Before John Ford had John Wayne, he had Harry Carey.  Knowing this, and knowing that Wayne admired Harry Carey as a kid, emulated him in his early acting and paid tribute to him his later career, it’s hard to watch an early Ford/Carey film like “Straight Shooting” and not look for Wayne in the shadows.

This 1936 film is surprisingly rich.  The story is credited to John Ford.  I don’t know if this is a remake of a silent film Ford made or if he had been developing this project (with Harry Carey?) and dropped it or was replaced.  Ford had clearly pictured a more expensive film (there are airplane chase scenes, for one thing) and veteran director Christy Cabanne does a good job making it feel that way.

Interesting opening with famous outlaw Dean Peyton being released from prison after 25 years for a 1911 bank hold-up.  Harry plays him as a broken man.

He heads back to Broken Knee, which is now the modern metropolis called Center City.  The film is mainly comic, reminiscent of “The Front Page.”  It co-stars Hoot Gibson, who worked with Carey a number of times.

There are two interesting meta moments in this film.  The first is when Peyton gets to Center City.  Everyone is mean to him and no one remembers his exploits.  However, when he goes to the bookstore and browses the bargain books outside, the second one he picks up is this one:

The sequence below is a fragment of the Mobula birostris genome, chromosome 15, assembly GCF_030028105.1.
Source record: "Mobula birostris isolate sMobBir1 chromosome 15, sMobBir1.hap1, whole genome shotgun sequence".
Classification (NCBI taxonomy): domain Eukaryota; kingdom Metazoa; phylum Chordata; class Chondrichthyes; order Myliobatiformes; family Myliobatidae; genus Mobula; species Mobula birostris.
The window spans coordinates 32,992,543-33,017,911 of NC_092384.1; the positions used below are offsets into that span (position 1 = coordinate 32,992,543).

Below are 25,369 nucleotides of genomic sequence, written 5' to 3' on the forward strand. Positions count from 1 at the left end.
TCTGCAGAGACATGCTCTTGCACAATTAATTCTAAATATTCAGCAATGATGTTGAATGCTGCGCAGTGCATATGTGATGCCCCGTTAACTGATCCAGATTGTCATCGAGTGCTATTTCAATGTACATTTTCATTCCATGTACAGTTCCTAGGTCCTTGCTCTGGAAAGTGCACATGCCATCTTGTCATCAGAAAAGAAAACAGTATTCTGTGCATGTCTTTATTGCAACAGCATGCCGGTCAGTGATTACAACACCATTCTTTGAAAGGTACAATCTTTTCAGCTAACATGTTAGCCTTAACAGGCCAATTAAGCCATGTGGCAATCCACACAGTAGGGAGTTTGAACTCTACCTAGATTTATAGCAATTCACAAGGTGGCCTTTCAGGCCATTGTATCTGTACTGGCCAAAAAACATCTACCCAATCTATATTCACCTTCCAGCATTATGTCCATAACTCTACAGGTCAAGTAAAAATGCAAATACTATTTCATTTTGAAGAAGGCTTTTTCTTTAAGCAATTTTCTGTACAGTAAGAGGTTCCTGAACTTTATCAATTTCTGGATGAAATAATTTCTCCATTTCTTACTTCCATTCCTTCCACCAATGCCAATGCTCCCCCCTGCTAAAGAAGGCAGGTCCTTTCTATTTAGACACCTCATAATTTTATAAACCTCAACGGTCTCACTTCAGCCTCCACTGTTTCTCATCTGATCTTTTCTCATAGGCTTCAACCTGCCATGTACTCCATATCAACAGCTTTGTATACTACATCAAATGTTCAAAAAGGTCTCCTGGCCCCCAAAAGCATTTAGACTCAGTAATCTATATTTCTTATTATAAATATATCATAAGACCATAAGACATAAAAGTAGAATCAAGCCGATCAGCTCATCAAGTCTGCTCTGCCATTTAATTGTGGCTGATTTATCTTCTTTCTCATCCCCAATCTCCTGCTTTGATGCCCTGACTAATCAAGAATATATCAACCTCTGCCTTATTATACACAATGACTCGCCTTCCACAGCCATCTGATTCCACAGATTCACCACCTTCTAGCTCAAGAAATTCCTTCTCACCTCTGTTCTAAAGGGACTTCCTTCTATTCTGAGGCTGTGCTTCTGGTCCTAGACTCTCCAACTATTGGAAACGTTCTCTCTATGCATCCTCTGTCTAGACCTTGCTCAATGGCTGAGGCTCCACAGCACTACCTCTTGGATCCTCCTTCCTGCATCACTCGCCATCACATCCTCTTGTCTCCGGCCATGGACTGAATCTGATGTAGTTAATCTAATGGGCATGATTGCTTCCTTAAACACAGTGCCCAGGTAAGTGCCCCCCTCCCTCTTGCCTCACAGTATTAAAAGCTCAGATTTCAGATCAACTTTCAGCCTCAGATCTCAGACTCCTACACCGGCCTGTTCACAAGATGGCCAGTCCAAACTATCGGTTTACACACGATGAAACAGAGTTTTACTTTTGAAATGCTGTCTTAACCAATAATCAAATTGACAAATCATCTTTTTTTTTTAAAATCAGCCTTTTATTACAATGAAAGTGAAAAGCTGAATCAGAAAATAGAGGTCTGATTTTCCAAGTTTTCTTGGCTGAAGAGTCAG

Another great moment happens when Dean is reunited with his old friends and his daughter.  To celebrate his release from prison, they all go to a movie.

They watch a newsreel featuring ski-jumpers and parachute daredevils. Deans asks, ‘why you suppose so many people are risking their lives these days?”

The film-within-the-film, “The Heart of the Plains,” plays like a real cheapy.  The star, Lenny Dixon, is portrayed on the silver screen withing the silver screen by Fred Scott, who would go on to have a short-lived career as a real singing cowboy.

Dean asks, “what are those?”  His pal answers, “cowboys.”

I’m currently taking a pleasant drive through John Wayne’s earliest films.  I thought I’d take a detour and catch a flick by one of his greatest reported influences, Harry Carey.

1935 is pretty late in Carey’s career so there’s not a lot to learn here about what the Duke took away from his acting.

Maybe the Duke is visible in the authority that he projects.  Or certain mannerisms.

We’ll have to revisit this idea another time.  Until then, see ya round old timer…